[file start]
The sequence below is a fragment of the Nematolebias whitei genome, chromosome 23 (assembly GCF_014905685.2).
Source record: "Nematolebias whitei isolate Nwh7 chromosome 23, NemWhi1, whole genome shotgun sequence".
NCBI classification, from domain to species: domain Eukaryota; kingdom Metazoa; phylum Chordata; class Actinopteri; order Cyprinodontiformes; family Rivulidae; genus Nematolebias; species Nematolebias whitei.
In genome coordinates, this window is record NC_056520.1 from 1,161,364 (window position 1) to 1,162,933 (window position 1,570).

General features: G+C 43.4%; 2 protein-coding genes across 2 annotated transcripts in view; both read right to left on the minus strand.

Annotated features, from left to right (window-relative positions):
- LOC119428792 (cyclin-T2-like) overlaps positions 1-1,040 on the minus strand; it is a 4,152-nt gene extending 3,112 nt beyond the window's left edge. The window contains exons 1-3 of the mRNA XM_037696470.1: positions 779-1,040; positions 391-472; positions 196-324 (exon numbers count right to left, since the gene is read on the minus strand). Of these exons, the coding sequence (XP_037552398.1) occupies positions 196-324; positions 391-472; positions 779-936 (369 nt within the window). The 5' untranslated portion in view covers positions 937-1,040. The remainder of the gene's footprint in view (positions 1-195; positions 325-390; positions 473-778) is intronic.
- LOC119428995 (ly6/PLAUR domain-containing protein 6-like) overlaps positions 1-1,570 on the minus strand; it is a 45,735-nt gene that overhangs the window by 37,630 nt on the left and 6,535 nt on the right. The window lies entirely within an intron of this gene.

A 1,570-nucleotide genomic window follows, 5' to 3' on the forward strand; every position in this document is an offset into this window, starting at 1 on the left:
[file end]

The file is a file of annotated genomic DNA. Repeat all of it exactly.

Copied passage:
The sequence below is a fragment of the Nematolebias whitei genome, chromosome 23 (assembly GCF_014905685.2).
Source record: "Nematolebias whitei isolate Nwh7 chromosome 23, NemWhi1, whole genome shotgun sequence".
NCBI classification, from domain to species: domain Eukaryota; kingdom Metazoa; phylum Chordata; class Actinopteri; order Cyprinodontiformes; family Rivulidae; genus Nematolebias; species Nematolebias whitei.
In genome coordinates, this window is record NC_056520.1 from 1,161,364 (window position 1) to 1,162,933 (window position 1,570).

General features: G+C 43.4%; 2 protein-coding genes across 2 annotated transcripts in view; both read right to left on the minus strand.

Annotated features, from left to right (window-relative positions):
- LOC119428792 (cyclin-T2-like) overlaps positions 1-1,040 on the minus strand; it is a 4,152-nt gene extending 3,112 nt beyond the window's left edge. The window contains exons 1-3 of the mRNA XM_037696470.1: positions 779-1,040; positions 391-472; positions 196-324 (exon numbers count right to left, since the gene is read on the minus strand). Of these exons, the coding sequence (XP_037552398.1) occupies positions 196-324; positions 391-472; positions 779-936 (369 nt within the window). The 5' untranslated portion in view covers positions 937-1,040. The remainder of the gene's footprint in view (positions 1-195; positions 325-390; positions 473-778) is intronic.
- LOC119428995 (ly6/PLAUR domain-containing protein 6-like) overlaps positions 1-1,570 on the minus strand; it is a 45,735-nt gene that overhangs the window by 37,630 nt on the left and 6,535 nt on the right. The window lies entirely within an intron of this gene.

A 1,570-nucleotide genomic window follows, 5' to 3' on the forward strand; every position in this document is an offset into this window, starting at 1 on the left: